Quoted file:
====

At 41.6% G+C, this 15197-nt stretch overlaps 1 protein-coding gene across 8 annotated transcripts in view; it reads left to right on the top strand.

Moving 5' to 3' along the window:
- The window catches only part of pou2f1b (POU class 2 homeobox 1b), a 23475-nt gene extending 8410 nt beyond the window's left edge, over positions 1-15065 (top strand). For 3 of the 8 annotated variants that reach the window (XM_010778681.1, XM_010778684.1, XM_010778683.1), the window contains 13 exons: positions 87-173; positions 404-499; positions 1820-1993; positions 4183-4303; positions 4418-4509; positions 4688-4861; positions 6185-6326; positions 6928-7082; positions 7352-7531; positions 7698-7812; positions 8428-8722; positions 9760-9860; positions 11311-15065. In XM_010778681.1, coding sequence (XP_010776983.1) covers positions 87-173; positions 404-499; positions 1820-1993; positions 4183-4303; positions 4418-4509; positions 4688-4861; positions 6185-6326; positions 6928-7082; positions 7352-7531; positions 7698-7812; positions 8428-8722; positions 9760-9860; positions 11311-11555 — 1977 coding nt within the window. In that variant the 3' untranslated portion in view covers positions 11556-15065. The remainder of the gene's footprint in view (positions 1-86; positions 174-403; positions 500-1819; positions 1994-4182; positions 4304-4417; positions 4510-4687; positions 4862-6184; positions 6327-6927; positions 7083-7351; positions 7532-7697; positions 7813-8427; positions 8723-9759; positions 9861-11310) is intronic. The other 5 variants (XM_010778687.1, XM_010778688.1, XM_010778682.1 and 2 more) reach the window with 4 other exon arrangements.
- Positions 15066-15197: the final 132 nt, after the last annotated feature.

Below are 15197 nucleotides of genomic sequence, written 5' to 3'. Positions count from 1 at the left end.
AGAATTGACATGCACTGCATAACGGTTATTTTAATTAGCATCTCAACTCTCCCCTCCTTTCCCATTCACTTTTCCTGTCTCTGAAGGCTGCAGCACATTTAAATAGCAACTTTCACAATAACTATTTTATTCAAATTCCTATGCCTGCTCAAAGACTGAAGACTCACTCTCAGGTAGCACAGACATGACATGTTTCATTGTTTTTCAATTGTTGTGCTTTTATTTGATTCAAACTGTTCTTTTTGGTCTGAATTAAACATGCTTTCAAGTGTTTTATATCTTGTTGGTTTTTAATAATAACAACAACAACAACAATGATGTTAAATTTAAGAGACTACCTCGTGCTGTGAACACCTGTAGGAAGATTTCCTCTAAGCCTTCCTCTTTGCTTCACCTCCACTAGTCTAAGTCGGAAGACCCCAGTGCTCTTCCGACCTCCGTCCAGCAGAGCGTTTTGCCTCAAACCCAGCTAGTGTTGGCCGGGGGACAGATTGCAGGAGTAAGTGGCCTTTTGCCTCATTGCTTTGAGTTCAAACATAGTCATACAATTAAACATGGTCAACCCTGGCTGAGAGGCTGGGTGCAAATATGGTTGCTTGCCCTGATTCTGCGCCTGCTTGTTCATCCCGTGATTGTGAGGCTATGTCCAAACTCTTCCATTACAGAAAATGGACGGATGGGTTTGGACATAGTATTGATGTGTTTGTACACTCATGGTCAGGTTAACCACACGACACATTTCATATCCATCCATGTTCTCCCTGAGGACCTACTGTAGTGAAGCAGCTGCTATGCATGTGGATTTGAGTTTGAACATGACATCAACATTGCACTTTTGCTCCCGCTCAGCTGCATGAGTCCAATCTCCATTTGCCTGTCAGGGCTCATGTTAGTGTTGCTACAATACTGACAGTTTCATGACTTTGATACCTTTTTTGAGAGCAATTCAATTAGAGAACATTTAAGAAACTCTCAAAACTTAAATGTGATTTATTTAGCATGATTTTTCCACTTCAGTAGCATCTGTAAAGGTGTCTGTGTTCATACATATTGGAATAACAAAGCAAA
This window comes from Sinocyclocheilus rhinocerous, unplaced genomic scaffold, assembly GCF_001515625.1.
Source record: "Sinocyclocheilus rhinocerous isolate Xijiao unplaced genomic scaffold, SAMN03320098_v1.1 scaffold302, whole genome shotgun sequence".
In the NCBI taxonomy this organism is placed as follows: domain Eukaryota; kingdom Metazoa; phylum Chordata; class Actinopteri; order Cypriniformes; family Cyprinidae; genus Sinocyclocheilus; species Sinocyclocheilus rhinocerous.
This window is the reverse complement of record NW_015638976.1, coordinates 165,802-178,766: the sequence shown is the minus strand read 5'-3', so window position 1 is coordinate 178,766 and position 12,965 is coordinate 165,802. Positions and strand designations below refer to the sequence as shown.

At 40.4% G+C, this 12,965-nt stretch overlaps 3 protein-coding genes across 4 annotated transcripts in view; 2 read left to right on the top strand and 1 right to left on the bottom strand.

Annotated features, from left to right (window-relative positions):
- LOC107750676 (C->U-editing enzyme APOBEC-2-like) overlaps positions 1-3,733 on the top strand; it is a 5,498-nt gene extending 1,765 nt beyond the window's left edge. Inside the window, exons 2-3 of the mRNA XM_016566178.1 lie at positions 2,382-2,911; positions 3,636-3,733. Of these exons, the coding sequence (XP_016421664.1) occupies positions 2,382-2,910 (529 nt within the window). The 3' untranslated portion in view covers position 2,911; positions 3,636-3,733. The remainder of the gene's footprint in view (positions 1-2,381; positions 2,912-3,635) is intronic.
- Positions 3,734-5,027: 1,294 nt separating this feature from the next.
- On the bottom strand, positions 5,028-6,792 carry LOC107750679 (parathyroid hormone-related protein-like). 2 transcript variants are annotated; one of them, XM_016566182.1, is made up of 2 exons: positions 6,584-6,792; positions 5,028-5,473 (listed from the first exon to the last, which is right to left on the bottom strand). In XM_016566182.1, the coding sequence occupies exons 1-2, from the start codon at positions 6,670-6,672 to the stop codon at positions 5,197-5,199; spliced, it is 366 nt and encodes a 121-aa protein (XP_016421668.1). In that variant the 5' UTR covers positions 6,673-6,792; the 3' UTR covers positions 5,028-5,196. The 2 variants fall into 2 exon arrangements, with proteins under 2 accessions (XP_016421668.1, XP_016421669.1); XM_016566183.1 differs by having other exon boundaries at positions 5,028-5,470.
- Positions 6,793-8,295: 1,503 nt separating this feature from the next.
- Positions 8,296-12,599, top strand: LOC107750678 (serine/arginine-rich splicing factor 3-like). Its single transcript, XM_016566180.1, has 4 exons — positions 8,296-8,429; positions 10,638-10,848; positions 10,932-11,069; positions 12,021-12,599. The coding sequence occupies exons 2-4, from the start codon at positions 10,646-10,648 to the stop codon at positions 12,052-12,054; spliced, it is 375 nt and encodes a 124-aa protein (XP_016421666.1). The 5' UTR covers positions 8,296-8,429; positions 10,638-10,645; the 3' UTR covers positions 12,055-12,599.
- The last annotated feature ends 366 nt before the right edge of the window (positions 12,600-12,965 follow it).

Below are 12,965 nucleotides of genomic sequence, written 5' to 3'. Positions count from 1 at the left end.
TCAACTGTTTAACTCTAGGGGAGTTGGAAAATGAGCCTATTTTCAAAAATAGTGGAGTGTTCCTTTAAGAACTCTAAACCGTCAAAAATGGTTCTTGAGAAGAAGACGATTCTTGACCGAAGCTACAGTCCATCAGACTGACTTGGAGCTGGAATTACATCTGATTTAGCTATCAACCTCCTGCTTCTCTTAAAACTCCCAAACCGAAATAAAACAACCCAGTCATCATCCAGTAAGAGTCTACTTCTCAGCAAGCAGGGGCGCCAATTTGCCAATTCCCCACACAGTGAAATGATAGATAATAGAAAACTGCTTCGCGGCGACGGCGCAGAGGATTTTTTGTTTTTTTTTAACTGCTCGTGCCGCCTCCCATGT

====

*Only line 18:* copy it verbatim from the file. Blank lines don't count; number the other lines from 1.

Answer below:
- The last annotated feature ends 366 nt before the right edge of the window (positions 12,600-12,965 follow it).